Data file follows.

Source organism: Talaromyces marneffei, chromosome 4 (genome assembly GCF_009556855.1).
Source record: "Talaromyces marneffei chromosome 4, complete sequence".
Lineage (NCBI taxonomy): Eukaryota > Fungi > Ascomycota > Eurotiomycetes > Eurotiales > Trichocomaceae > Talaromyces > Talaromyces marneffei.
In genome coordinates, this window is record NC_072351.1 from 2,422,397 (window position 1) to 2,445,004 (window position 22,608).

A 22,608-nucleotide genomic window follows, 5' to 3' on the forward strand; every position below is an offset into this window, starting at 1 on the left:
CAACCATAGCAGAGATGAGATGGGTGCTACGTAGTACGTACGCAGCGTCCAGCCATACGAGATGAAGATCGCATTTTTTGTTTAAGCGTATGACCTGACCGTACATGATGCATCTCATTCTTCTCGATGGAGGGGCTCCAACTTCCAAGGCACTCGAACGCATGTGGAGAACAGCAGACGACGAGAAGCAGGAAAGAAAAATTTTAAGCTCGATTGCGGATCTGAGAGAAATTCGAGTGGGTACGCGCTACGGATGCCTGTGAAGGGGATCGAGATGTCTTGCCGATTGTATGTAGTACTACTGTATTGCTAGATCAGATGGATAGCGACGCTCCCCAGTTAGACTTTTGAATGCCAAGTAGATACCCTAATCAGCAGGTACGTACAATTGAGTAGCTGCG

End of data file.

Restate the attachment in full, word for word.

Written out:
Source organism: Talaromyces marneffei, chromosome 4 (genome assembly GCF_009556855.1).
Source record: "Talaromyces marneffei chromosome 4, complete sequence".
Lineage (NCBI taxonomy): Eukaryota > Fungi > Ascomycota > Eurotiomycetes > Eurotiales > Trichocomaceae > Talaromyces > Talaromyces marneffei.
In genome coordinates, this window is record NC_072351.1 from 2,422,397 (window position 1) to 2,445,004 (window position 22,608).

A 22,608-nucleotide genomic window follows, 5' to 3' on the forward strand; every position below is an offset into this window, starting at 1 on the left:
CAACCATAGCAGAGATGAGATGGGTGCTACGTAGTACGTACGCAGCGTCCAGCCATACGAGATGAAGATCGCATTTTTTGTTTAAGCGTATGACCTGACCGTACATGATGCATCTCATTCTTCTCGATGGAGGGGCTCCAACTTCCAAGGCACTCGAACGCATGTGGAGAACAGCAGACGACGAGAAGCAGGAAAGAAAAATTTTAAGCTCGATTGCGGATCTGAGAGAAATTCGAGTGGGTACGCGCTACGGATGCCTGTGAAGGGGATCGAGATGTCTTGCCGATTGTATGTAGTACTACTGTATTGCTAGATCAGATGGATAGCGACGCTCCCCAGTTAGACTTTTGAATGCCAAGTAGATACCCTAATCAGCAGGTACGTACAATTGAGTAGCTGCG